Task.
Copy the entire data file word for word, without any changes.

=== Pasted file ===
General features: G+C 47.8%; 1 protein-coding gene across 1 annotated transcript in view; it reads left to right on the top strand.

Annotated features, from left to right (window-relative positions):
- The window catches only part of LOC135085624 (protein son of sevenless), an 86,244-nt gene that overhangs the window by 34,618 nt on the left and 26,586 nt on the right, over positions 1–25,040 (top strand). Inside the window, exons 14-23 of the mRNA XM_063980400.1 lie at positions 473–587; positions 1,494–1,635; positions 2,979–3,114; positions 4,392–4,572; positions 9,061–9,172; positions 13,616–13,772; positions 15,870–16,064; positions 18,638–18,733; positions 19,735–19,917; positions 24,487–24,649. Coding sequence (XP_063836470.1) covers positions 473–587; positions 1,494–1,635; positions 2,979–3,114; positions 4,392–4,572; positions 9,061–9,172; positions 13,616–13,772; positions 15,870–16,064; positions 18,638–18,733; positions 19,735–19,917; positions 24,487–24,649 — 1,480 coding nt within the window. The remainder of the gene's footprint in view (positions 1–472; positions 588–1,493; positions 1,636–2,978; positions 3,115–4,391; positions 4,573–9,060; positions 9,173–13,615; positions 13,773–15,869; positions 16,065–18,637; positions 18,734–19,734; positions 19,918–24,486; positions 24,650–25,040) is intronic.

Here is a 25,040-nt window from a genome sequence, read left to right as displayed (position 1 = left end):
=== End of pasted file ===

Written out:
General features: G+C 47.8%; 1 protein-coding gene across 1 annotated transcript in view; it reads left to right on the top strand.

Annotated features, from left to right (window-relative positions):
- The window catches only part of LOC135085624 (protein son of sevenless), an 86,244-nt gene that overhangs the window by 34,618 nt on the left and 26,586 nt on the right, over positions 1–25,040 (top strand). Inside the window, exons 14-23 of the mRNA XM_063980400.1 lie at positions 473–587; positions 1,494–1,635; positions 2,979–3,114; positions 4,392–4,572; positions 9,061–9,172; positions 13,616–13,772; positions 15,870–16,064; positions 18,638–18,733; positions 19,735–19,917; positions 24,487–24,649. Coding sequence (XP_063836470.1) covers positions 473–587; positions 1,494–1,635; positions 2,979–3,114; positions 4,392–4,572; positions 9,061–9,172; positions 13,616–13,772; positions 15,870–16,064; positions 18,638–18,733; positions 19,735–19,917; positions 24,487–24,649 — 1,480 coding nt within the window. The remainder of the gene's footprint in view (positions 1–472; positions 588–1,493; positions 1,636–2,978; positions 3,115–4,391; positions 4,573–9,060; positions 9,173–13,615; positions 13,773–15,869; positions 16,065–18,637; positions 18,734–19,734; positions 19,918–24,486; positions 24,650–25,040) is intronic.

Here is a 25,040-nt window from a genome sequence, read left to right as displayed (position 1 = left end):